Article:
strabismus


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strabismus

(strəbĭz`məs), inability of the eyes to focus together because of an imbalance in the muscles that control eyeeye,
organ of vision and light perception. In humans the eye is of the camera type, with an iris diaphragm and variable focusing, or accommodation. Other types of eye are the simple eye, found in many invertebrates, and the compound eye, found in insects and many other
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 movement; also called squint. It is a consequence of weakness or uneven development of one or more of the six small muscles that surround the eye. One or both eyes may be affected. Horizontal strabismus is caused when the eyes do not move together laterally; this condition is known as cross-eye if the eye turns inward or walleye if the eye turns outward. Vertical strabismus results when the eye rolls upward or downward in its socket. There is also torsional strabismus in which the eyes do not rotate together about their optical axes. Strabismus is usually present at birth and becomes apparent early in infancy, but it may also result from illness or injury. Because the condition results in perception of a double image, there is a tendency to use only one eye. It is important that treatment be started as soon as possible to prevent loss of sight in the unused eye. Corrective therapy includes exercise that strengthens eye muscles and prescription of corrective lenses. Sometimes a patch is placed alternately on each eye so that neither is allowed to become completely unused. If necessary, the eye muscles may be shortened or lengthened surgically.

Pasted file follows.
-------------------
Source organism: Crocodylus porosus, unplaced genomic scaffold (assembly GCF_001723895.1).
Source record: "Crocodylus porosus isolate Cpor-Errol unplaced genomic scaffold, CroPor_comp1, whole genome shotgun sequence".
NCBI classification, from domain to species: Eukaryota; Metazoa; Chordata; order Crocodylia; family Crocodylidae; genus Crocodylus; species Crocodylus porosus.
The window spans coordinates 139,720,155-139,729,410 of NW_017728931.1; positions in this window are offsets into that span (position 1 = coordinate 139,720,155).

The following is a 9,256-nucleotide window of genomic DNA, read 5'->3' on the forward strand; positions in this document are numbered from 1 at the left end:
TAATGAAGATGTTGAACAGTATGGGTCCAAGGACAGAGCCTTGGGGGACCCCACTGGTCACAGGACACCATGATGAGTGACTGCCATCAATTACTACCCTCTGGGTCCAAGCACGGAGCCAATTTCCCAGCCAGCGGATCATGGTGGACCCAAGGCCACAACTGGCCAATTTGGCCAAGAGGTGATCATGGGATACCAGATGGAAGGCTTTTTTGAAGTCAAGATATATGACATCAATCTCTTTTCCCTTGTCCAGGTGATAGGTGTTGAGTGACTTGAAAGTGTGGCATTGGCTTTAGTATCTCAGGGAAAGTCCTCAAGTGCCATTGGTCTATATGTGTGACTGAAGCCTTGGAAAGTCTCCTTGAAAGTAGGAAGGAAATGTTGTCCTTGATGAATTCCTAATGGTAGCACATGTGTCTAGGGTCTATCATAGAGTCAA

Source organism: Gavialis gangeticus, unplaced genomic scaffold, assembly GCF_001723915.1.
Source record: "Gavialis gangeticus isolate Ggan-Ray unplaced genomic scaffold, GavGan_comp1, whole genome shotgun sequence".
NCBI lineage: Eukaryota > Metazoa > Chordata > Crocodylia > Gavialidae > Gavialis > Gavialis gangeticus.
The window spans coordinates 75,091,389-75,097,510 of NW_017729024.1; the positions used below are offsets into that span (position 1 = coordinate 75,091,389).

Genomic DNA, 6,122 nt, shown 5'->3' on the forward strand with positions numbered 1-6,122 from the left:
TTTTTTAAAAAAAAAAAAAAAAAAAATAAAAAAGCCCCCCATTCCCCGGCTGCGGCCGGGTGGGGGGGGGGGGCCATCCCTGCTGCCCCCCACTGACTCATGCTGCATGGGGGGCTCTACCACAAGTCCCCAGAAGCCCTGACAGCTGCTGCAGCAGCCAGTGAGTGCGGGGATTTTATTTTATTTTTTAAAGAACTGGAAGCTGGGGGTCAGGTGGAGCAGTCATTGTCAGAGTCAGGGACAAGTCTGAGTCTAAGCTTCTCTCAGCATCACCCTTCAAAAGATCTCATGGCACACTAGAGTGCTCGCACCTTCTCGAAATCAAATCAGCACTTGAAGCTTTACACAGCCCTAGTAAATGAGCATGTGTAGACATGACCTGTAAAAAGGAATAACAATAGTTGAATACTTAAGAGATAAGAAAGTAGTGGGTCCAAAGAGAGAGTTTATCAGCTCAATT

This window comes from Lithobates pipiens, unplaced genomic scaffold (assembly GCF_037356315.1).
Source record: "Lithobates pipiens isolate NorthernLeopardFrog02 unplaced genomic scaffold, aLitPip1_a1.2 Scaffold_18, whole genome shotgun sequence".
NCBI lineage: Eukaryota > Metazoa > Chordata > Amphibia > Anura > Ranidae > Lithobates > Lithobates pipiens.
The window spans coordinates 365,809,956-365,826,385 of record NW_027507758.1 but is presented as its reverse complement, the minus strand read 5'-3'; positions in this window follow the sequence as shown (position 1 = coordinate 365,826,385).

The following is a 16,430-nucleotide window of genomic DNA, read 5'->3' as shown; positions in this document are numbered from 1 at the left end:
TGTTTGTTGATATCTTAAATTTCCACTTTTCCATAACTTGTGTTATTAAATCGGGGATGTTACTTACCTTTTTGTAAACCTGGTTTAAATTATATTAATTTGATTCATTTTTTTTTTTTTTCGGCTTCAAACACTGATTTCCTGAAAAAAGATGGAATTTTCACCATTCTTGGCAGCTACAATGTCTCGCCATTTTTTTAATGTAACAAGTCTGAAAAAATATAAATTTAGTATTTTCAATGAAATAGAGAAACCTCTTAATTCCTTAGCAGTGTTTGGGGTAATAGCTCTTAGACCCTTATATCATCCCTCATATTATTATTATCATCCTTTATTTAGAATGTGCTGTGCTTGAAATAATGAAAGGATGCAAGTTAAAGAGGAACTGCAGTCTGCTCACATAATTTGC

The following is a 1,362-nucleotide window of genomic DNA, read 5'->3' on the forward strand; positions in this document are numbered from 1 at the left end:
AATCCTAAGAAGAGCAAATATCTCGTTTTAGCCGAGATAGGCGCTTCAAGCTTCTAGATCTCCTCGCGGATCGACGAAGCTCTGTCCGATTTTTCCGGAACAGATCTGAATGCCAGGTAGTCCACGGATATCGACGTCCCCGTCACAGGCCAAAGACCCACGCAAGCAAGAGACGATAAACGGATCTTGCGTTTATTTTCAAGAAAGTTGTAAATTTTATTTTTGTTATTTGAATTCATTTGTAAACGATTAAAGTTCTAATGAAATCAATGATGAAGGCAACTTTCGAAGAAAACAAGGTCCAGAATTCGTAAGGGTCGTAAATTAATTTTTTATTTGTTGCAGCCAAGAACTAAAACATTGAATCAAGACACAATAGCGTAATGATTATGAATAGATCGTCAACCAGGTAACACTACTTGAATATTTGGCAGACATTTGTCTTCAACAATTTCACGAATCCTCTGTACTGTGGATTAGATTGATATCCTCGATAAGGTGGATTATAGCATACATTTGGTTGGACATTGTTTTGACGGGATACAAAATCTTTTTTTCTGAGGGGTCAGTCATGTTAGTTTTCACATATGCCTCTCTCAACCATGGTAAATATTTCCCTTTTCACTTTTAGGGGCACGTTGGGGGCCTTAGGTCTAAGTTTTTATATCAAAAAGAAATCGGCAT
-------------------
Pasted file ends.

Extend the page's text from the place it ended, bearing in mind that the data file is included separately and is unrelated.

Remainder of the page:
The Columbia Electronic Encyclopedia™ Copyright © 2013, Columbia University Press. Licensed from Columbia University Press. All rights reserved. www.cc.columbia.edu/cu/cup/
The following article is from The Great Soviet Encyclopedia (1979). It might be outdated or ideologically biased.

Strabismus

 

deviation of the visual axis of one of the eyes from the common point of fixation, leading to a loss of binocular vision. Two types are distinguished: concomitant and paralytic strabismus.